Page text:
It’s ironic that April is Stress Awareness Month, because Tax Day falls on April 15. Many of us get stressed when it comes to tax returns and finances, so it’s only fitting that we’re reminded of how harmful stress can be to our bodies and minds if we don’t keep it under control.
For example, a recent study published in the journal Annals of Allergy, Asthma & Immunology suggests that there is a link between allergy flare-ups, stress and negative mood.
Researchers found that participants who suffered from allergies had a higher level of perceived stress than participants who didn’t suffer from allergies. Allergy flares were also associated with negative mood. So basically, people who have frequent emotional stress tend to suffer more from allergy flares and negative mood.
Another study published in the journal Human Reproduction directly affects women. Researchers found a relationship between stress and infertility/decreased fertility.
Researchers measured the levels of alpha-amylase, a protein, in saliva of women who were trying to get pregnant over a period of 12 months. Higher levels of alpha-amylase indicate increased stress.
The data showed that women who had the highest levels of alpha-amylase took longer to get pregnant when compared to women with the lowest levels of the protein. Those women with the highest levels of alpha-amylase had more than two times the risk for infertility.
Jan Bruce, the CEO and co-founder of meQuilibrium, an online support system for stress management, said in an email that she believes people are more aware now that their stress levels are too high and impact all aspects of their lives.
“Stress not only makes it harder to function day to day, but it also makes it more difficult for you to create the very changes that would relieve stress,” Bruce said.
“Stress can keep you trapped in bad behaviors, creating a damaging and vicious cycle. The more stressed you are, the worse you feel, and the worse you feel, the more stress takes hold.”
Despite acknowledging our tendency toward stress in this fast-paced world, it's still difficult to actually lower stress levels.
In order to start managing stress levels, Bruce suggested re-defining how roles and responsibilities impact our self-worth. For example, if we believe being a good employee means being available 24/7, we could instead readjust our definitions of success.
If we instead believe that being a good employee means being available for our teams and supervisors when it’s logical, yet not causing others to become dependent on our help, then we are putting less pressure on ourselves to live up to unreasonable expectations.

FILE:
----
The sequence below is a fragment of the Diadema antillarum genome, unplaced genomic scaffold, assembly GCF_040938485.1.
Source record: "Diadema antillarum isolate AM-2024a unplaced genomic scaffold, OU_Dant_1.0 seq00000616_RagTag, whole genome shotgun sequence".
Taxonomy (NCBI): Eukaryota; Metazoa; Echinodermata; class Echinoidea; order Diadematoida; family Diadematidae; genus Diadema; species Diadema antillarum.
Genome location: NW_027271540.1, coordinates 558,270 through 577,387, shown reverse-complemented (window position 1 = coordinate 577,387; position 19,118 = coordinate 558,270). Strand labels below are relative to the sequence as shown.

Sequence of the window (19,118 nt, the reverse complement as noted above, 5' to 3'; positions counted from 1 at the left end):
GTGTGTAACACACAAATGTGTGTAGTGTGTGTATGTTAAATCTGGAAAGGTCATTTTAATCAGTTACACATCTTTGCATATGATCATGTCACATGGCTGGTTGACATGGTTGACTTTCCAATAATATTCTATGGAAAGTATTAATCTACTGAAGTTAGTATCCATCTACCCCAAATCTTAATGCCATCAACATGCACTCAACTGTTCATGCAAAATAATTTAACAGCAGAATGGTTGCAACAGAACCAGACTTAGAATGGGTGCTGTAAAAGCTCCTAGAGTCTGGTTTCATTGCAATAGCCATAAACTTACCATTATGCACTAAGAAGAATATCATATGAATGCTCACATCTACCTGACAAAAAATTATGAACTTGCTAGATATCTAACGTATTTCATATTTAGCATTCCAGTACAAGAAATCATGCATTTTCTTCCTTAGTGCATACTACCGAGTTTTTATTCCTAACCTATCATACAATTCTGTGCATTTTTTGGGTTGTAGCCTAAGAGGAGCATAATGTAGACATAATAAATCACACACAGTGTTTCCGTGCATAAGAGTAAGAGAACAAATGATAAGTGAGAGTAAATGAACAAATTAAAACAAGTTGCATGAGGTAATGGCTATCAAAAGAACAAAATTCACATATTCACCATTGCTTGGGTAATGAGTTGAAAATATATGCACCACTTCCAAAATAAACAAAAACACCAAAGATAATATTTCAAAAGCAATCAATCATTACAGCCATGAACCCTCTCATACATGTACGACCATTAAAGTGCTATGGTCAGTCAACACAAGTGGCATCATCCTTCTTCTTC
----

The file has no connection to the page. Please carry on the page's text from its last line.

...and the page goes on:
Trudy Scott, a nutritionist and author of The Antianxiety Food Solution, said in an email that changing our diets can also decrease stress levels. She suggested eating whole foods that are organic, including quality protein. It’s important to get nutrients like B complex, vitamin C, GABA and tryptophan as well.
In addition, lifestyle changes can also reduce stress, such as exercising, participating in yoga and tai chi, and using biofeedback.
Dr. Ayesha Ashai, a psychiatry resident at Mercy Medical Center in Des Moines, Iowa said in an email that current stress levels could be higher due to the economy and social media.
“Seeing their friends post about their financial successes, vacations, and of course the ruthless ‘selfies,’ has created a virtual Elysium where the younger generation feels added pressure and stress on not only a daily, but hour-by-hour basis as they hit the refresh button,” she said.
Women also increasingly have to juggle work, family and the societal expectations placed on them.
She said that muscle relaxation techniques and breathing exercises can help reduce stress, as well as talking to a mental health professional. She also suggested writing about stress levels in order to track it.
“Many times, we forget to do the activities we love, and sometimes taking 15 minutes out a day to let yourself watch a television show or walk the dog can actually change the way you see the rest of your day,” Ashai said.
The Health Resource Network. Stress Awareness Month. Web. April 2, 2014.
Lynch, C.D. et al. Human Reproduction. Preconception stress increases the risk of infertility: results from a couple-based prospective cohort study – the LIFE study. Web. April 2, 2014.
Patterson, Amber et al. Annals of Allergy, Asthma & Immunology. Perceived stress predicts allergy flares. Web. April 2, 2014.
Bruce, Jan. Email interview. April 2, 2014.
Scott, Trudy. Email interview. April 2, 2014.
Ashai, Ayesha. Email interview. April 2, 2014.
Reviewed April 3, 2014
by Michele Blacksberg RN
Edited by Jody Smith